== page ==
MLB All-star Game
The MLB All-star Game is a baseball game that is played on an annual basis between players from both, the American and National Leagues. The National League is currently considered to be one of the world's oldest professional team sports leagues that were established in February of 1876. The American League is another sports league, that is considered to be minor in comparison to the National League, however, has established a significant formation of teams since it began in January of 1901. The particular game usually occurs as a central point in the season of Major League Baseball. The league goes into what is known as the All-star break, with no scheduling of regular season games done on neither the day prior to the actual All-star game nor the day after. As with all baseball games, the players normally put on their own team uniforms.
The American League should have a lineup featuring superstars such as Miguel Cabrera, Mike Trout, Prince Fielder, Albert Pujols, Robinson Cano, Josh Hamilton, Joe Mauer and Elvis Andrus, while the National League will counter that group with sluggers such as Bryce Harper, Buster Posey, Joey Votto, Justin Upton, Matt Kemp, Ryan Braun, Andrew McCutchen and Yadier Molina. Don’t forget about the pitchers either, as AL aces Justin Verlander, Yu Darvish, Felix Hernandez and David Price face off against Clayton Kershaw, Matt Cain, Cole Hamels and Stephen Strasburg of the NL. Of course, the game is not the only event to get excited about, as Weekend also features the MLB Futures Game, the Legends & Celebrity Softball Game and the Home Run Derby! Prominent Tickets has a tremendous selection of tickets available for the big matchup this July, so let us help put you in the seats so you can see baseball’s best talent on display at Citi Field!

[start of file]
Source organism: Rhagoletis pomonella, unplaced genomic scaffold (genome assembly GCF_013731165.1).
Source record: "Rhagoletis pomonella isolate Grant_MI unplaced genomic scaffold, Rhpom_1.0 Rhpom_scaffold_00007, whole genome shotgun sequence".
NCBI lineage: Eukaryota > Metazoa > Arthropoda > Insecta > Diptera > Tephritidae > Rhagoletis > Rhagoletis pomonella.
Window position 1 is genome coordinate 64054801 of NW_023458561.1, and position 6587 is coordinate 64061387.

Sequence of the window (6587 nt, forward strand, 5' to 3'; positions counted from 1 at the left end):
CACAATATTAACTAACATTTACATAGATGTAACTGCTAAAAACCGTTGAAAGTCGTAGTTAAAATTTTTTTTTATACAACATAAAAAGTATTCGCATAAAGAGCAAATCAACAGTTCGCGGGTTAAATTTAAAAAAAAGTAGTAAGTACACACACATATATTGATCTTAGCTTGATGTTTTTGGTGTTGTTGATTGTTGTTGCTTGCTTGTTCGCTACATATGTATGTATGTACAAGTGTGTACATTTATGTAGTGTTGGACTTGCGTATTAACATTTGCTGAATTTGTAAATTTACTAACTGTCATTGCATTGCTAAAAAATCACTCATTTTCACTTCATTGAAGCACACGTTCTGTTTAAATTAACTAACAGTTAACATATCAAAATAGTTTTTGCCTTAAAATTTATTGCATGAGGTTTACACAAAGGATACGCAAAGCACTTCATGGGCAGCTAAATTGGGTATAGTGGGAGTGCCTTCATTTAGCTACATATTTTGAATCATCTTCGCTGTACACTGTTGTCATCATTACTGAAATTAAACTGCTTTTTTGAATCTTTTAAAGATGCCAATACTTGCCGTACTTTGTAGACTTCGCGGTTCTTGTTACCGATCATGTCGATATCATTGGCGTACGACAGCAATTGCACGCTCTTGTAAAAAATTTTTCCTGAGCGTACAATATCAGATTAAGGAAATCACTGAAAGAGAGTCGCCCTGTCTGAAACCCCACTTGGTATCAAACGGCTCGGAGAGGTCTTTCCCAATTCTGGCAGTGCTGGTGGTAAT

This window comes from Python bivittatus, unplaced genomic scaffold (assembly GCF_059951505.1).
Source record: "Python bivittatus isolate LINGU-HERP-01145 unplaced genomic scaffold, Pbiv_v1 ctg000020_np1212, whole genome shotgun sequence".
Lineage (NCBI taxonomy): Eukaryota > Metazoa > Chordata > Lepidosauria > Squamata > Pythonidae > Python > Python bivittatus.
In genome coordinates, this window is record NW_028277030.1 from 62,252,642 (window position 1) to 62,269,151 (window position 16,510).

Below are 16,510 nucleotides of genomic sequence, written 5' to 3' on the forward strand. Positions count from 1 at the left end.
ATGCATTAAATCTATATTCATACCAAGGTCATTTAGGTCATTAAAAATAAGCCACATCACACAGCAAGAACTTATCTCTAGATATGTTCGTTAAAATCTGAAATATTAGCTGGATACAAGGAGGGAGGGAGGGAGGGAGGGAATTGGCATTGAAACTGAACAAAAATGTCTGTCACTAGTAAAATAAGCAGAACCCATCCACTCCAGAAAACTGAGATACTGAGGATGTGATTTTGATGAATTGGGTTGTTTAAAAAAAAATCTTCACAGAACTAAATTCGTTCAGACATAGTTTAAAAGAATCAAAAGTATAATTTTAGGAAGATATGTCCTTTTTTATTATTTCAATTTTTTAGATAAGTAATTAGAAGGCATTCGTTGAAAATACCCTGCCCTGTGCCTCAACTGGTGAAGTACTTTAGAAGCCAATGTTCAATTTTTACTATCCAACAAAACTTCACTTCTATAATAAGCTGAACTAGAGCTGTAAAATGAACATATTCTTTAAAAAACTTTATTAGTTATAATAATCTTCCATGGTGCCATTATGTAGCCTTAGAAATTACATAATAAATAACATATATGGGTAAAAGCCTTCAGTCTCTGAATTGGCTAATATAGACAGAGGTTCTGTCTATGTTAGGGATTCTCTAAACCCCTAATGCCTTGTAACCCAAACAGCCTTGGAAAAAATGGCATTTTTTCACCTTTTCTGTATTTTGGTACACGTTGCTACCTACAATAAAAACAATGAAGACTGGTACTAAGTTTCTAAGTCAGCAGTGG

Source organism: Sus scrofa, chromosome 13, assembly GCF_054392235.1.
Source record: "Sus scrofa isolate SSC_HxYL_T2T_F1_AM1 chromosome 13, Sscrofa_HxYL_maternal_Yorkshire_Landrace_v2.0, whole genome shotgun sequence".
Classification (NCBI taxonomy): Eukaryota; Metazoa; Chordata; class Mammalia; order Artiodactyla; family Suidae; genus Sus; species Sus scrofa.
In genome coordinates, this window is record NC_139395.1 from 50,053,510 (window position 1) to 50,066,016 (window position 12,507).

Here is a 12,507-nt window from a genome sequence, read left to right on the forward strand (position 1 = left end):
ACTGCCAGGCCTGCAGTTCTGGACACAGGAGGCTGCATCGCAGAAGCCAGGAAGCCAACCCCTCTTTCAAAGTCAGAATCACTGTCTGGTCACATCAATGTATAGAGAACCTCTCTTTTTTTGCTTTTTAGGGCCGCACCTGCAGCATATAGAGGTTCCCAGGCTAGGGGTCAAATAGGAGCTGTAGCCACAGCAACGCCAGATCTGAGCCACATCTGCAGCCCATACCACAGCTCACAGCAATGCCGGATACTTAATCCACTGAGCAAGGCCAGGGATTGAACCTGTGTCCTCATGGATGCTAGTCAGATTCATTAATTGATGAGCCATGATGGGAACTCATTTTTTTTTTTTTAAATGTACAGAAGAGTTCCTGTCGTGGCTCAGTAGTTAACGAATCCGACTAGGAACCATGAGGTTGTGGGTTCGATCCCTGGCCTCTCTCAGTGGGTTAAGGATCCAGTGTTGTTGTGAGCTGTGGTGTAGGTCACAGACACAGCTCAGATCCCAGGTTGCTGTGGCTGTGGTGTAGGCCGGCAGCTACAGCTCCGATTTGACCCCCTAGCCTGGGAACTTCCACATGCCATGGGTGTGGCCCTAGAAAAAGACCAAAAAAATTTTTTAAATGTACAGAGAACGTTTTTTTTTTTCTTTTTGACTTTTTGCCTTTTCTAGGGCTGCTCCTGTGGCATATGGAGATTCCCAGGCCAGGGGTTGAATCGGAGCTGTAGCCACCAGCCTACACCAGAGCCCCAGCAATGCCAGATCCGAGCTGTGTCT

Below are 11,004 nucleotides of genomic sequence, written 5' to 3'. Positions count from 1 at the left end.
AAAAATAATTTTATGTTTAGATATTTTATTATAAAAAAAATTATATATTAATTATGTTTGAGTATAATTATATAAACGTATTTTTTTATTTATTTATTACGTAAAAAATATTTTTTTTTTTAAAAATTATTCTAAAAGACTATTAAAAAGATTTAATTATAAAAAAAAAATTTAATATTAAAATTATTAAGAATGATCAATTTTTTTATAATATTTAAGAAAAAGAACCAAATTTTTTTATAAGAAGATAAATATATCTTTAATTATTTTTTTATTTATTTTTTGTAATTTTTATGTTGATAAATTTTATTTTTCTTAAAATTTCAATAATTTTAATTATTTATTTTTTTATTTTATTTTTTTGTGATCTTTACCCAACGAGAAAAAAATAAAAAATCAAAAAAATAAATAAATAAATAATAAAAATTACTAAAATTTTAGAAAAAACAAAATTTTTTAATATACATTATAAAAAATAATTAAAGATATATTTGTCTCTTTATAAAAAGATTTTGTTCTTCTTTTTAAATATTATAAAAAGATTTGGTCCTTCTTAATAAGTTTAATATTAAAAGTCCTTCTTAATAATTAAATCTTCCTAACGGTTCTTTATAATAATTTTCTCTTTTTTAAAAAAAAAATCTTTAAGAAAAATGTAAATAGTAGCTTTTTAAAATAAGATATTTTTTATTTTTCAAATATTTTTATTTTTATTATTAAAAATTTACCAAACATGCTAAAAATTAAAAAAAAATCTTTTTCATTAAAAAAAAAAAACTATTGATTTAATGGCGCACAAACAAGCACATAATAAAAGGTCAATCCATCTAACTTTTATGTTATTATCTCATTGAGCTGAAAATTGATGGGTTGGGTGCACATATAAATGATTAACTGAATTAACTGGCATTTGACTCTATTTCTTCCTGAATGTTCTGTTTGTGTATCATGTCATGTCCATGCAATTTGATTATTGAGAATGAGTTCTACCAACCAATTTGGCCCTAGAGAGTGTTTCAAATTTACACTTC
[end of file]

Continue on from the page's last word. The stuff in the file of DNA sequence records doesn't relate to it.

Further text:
Since the very first MLB all-star game, the American League players have put on their individual team uniforms rather than wearing uniforms created expressly for the all-star game, while National League players had to wait until the following all-star game. In the very first all-star game, the participants wore uniforms created particularly for the all-star game with the words, National League, on the front of their uniforms. During the 1970s and 80s, interchangeable uniforms were frequently put on by players from the Oakland Athletics, the Cleveland Indians and the Chicago White Sox. From the late 80s to the early 1990s, fewer rotations were worn for the games. In the 1992 game, White Sox player, Jack McDowell and wore an alternate jersey, as did Seattle Mariners player, Ken Griffey Jr. in the 1997 game. This would be the last time there would be an alternate jersey worn. Uniforms are created on a yearly basis for the all-star game, but are not typically worn for the game only. As a substitute, they are worn during practice.